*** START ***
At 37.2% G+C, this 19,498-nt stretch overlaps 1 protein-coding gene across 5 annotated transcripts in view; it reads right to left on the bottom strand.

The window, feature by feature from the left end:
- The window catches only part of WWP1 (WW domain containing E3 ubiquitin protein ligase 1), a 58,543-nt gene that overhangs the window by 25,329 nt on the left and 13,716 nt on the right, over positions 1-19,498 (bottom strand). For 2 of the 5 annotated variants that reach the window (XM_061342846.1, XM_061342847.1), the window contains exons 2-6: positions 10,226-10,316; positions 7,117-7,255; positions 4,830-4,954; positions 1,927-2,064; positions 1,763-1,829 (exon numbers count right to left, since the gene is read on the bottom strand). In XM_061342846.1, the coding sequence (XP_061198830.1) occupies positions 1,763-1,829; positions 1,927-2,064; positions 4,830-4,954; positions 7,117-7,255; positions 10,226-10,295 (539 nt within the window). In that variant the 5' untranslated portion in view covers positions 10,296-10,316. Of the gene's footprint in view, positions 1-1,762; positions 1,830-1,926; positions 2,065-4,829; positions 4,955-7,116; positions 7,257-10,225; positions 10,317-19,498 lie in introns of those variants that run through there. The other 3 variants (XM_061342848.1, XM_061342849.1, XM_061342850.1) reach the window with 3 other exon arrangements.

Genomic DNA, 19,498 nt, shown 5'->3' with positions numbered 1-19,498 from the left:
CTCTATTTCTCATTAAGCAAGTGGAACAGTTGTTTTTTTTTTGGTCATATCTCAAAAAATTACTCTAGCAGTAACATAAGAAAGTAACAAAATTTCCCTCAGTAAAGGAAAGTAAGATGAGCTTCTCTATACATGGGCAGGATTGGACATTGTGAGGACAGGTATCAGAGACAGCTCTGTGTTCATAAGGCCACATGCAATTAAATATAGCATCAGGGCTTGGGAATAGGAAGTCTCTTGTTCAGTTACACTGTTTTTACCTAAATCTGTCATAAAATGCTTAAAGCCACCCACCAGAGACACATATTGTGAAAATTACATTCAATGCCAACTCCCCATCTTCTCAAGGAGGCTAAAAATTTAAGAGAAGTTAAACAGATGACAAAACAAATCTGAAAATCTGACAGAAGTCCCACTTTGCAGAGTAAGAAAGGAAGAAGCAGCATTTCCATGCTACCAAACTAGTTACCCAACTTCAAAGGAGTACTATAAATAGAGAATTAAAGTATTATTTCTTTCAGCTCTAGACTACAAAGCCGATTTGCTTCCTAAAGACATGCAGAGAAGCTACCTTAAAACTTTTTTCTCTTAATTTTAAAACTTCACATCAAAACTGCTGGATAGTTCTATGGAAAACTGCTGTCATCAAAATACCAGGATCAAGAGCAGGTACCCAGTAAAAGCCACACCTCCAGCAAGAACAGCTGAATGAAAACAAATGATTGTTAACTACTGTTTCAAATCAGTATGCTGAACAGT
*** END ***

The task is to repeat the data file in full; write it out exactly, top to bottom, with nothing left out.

At 37.2% G+C, this 19,498-nt stretch overlaps 1 protein-coding gene across 5 annotated transcripts in view; it reads right to left on the bottom strand.

The window, feature by feature from the left end:
- The window catches only part of WWP1 (WW domain containing E3 ubiquitin protein ligase 1), a 58,543-nt gene that overhangs the window by 25,329 nt on the left and 13,716 nt on the right, over positions 1-19,498 (bottom strand). For 2 of the 5 annotated variants that reach the window (XM_061342846.1, XM_061342847.1), the window contains exons 2-6: positions 10,226-10,316; positions 7,117-7,255; positions 4,830-4,954; positions 1,927-2,064; positions 1,763-1,829 (exon numbers count right to left, since the gene is read on the bottom strand). In XM_061342846.1, the coding sequence (XP_061198830.1) occupies positions 1,763-1,829; positions 1,927-2,064; positions 4,830-4,954; positions 7,117-7,255; positions 10,226-10,295 (539 nt within the window). In that variant the 5' untranslated portion in view covers positions 10,296-10,316. Of the gene's footprint in view, positions 1-1,762; positions 1,830-1,926; positions 2,065-4,829; positions 4,955-7,116; positions 7,257-10,225; positions 10,317-19,498 lie in introns of those variants that run through there. The other 3 variants (XM_061342848.1, XM_061342849.1, XM_061342850.1) reach the window with 3 other exon arrangements.

Genomic DNA, 19,498 nt, shown 5'->3' with positions numbered 1-19,498 from the left:
CTCTATTTCTCATTAAGCAAGTGGAACAGTTGTTTTTTTTTTGGTCATATCTCAAAAAATTACTCTAGCAGTAACATAAGAAAGTAACAAAATTTCCCTCAGTAAAGGAAAGTAAGATGAGCTTCTCTATACATGGGCAGGATTGGACATTGTGAGGACAGGTATCAGAGACAGCTCTGTGTTCATAAGGCCACATGCAATTAAATATAGCATCAGGGCTTGGGAATAGGAAGTCTCTTGTTCAGTTACACTGTTTTTACCTAAATCTGTCATAAAATGCTTAAAGCCACCCACCAGAGACACATATTGTGAAAATTACATTCAATGCCAACTCCCCATCTTCTCAAGGAGGCTAAAAATTTAAGAGAAGTTAAACAGATGACAAAACAAATCTGAAAATCTGACAGAAGTCCCACTTTGCAGAGTAAGAAAGGAAGAAGCAGCATTTCCATGCTACCAAACTAGTTACCCAACTTCAAAGGAGTACTATAAATAGAGAATTAAAGTATTATTTCTTTCAGCTCTAGACTACAAAGCCGATTTGCTTCCTAAAGACATGCAGAGAAGCTACCTTAAAACTTTTTTCTCTTAATTTTAAAACTTCACATCAAAACTGCTGGATAGTTCTATGGAAAACTGCTGTCATCAAAATACCAGGATCAAGAGCAGGTACCCAGTAAAAGCCACACCTCCAGCAAGAACAGCTGAATGAAAACAAATGATTGTTAACTACTGTTTCAAATCAGTATGCTGAACAGT